In their followup match against Najin White Shield, Cloud9 manages to pick up a nexus turret, a dragon, and an inner turret, losing nothing in return. Najin White responds by pushing mid, and Cloud9 uses map presence to trick Najin Shield into recalling before taking anything. Cloud9 eventually wins the game, but put on a remarkable display about how to take advantages from behind.

C9 vs Samsung Blue

None of that would compare to Hai’s secret agent mission against Samsung Blue, during which he abused bush after bush to sneak all the way into Samsung Blue’s base, only just being caught by the last wave and failing to take down the inhibitor. Had he succeeded, he would have helped to put Cloud9 up 2-0 against Samsung Blue, and well on their way to the semifinals.

C9 vs UOL

At IEM San Jose, UOL pulled ahead to a 1k gold lead against Cloud9 thanks to their unique combo of Warwick + Poppy being able to zero out any target in combination with LeBlanc. However, 30 minutes into the game, Cloud9 seemed to figure out how to beat the composition, diving as 5 onto Vizicsacsi’s Poppy and split-pushing with an on the fly 3-2 split, picking up a free inhibitor with no losses.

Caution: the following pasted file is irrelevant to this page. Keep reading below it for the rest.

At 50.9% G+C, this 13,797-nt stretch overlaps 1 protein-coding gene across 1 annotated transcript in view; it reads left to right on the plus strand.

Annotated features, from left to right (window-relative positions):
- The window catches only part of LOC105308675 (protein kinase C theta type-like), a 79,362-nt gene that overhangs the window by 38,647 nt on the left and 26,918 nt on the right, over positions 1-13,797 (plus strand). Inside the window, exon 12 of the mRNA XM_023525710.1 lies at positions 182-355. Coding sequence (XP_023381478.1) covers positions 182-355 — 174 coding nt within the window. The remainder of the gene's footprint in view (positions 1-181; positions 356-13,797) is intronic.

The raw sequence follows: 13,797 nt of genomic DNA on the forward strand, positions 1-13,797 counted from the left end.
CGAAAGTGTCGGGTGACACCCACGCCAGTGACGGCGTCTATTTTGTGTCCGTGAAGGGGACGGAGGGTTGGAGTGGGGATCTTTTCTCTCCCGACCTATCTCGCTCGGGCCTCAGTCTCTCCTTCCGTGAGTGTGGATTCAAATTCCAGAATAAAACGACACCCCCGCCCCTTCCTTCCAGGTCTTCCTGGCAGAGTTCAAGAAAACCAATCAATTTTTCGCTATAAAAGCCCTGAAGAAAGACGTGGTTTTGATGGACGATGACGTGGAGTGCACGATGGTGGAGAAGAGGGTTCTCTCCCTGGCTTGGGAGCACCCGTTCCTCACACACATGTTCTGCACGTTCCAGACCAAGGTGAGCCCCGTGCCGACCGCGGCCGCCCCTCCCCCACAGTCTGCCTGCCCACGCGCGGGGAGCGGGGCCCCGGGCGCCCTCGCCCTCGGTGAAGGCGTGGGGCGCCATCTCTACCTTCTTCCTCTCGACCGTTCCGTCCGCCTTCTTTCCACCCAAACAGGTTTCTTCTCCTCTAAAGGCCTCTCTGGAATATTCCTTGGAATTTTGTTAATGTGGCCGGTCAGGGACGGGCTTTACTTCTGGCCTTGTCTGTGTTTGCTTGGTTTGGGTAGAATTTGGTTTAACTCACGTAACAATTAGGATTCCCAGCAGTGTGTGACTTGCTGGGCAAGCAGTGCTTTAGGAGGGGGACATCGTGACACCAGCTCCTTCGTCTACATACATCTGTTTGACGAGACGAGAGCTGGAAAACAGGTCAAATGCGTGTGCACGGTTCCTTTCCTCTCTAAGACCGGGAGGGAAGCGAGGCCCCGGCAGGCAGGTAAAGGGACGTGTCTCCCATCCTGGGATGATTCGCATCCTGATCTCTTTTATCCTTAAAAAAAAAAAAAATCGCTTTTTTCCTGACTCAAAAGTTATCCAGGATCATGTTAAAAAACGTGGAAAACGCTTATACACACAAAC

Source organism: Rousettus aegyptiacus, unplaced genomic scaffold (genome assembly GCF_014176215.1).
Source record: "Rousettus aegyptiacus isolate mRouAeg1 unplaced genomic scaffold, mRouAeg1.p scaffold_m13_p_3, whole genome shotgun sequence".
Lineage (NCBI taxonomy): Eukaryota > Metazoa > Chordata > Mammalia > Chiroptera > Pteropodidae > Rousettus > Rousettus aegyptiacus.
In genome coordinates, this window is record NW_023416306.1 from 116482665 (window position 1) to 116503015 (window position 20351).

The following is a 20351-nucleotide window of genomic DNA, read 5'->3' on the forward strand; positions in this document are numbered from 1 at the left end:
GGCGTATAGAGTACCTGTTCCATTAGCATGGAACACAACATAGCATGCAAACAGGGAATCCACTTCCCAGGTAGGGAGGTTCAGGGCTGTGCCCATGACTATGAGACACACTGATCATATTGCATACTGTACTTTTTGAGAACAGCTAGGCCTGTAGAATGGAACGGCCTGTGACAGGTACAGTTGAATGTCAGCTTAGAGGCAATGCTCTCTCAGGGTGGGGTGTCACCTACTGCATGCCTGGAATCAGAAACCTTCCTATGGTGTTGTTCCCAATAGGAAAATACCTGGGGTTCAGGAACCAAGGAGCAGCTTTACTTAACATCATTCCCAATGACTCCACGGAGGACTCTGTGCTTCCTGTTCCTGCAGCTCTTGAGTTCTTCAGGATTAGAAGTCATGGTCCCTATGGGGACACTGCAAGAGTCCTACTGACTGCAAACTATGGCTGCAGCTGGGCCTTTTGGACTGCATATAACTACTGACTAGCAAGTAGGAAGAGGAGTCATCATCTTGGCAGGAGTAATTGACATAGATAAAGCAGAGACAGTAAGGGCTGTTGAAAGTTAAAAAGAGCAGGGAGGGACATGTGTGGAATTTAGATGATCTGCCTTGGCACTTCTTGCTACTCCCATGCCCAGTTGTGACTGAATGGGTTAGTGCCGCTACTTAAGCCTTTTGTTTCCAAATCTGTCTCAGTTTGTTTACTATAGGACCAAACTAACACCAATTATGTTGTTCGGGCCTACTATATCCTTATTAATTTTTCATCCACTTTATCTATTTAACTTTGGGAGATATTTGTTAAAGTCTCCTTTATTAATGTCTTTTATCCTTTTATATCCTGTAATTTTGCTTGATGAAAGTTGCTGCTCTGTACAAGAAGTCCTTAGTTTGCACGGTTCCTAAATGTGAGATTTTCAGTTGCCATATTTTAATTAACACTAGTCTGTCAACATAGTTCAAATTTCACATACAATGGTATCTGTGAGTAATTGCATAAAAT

Flying on Cloud9

Cloud9 is not the best team in the world, and never has been. There is no question as to that. But in the last 3 splits, they have shown themselves to be the best, most innovative Western team quite consistently (with only a brief international stutter against Fnatic due to lack of experience). They have shown themselves to be dominant over other Western teams thanks to a learned talent from Korea: a gameplan. They took the idea of coaching and coordinating a win condition from champion select on and ran with in in a way no Western team had ever thought of, and it shows. However, where they truly shine is when the shit hits the fan and they have to improvise. Amidst the helter-skelter, they have shown themselves capable of briefly outplaying the best teams in the world when it comes to map pressure. This is what make me so intrigued by their playstyle, as that level of innovation can only be compared to other great innovators like DiamondProX.

Categorised in: Analysis, Blog, eSports, League of Legends